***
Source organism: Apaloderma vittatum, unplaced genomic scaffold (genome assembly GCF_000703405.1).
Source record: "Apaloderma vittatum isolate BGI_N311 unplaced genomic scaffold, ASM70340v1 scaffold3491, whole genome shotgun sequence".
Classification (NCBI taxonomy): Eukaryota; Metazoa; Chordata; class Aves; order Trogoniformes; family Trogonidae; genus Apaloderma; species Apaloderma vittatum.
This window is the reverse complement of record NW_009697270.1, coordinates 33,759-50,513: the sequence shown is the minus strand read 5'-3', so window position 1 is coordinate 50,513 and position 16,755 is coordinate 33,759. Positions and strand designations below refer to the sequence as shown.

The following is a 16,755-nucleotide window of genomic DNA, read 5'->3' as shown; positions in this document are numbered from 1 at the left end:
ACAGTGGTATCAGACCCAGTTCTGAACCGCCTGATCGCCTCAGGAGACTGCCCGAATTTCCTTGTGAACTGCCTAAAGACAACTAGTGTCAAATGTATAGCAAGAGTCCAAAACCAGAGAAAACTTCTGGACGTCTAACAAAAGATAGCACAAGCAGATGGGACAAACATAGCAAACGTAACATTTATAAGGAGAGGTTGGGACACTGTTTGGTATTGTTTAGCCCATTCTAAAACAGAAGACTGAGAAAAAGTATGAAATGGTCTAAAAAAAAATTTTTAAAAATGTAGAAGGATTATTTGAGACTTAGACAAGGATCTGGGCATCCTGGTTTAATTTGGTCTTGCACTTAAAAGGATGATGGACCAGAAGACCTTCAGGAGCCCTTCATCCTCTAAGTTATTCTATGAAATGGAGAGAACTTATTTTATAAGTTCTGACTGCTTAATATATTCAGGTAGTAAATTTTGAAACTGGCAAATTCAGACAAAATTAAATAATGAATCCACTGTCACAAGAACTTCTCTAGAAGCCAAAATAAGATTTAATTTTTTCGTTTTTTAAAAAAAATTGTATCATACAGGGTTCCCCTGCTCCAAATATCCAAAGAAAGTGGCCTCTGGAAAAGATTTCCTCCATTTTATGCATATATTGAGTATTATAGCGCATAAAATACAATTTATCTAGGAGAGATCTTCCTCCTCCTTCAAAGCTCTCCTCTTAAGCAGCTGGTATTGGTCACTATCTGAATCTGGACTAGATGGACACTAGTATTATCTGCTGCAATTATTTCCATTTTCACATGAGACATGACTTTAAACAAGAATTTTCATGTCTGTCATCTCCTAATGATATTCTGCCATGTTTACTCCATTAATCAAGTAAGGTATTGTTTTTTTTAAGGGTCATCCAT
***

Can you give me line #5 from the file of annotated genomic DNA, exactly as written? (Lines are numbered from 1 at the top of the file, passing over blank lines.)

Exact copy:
The following is a 16,755-nucleotide window of genomic DNA, read 5'->3' as shown; positions in this document are numbered from 1 at the left end: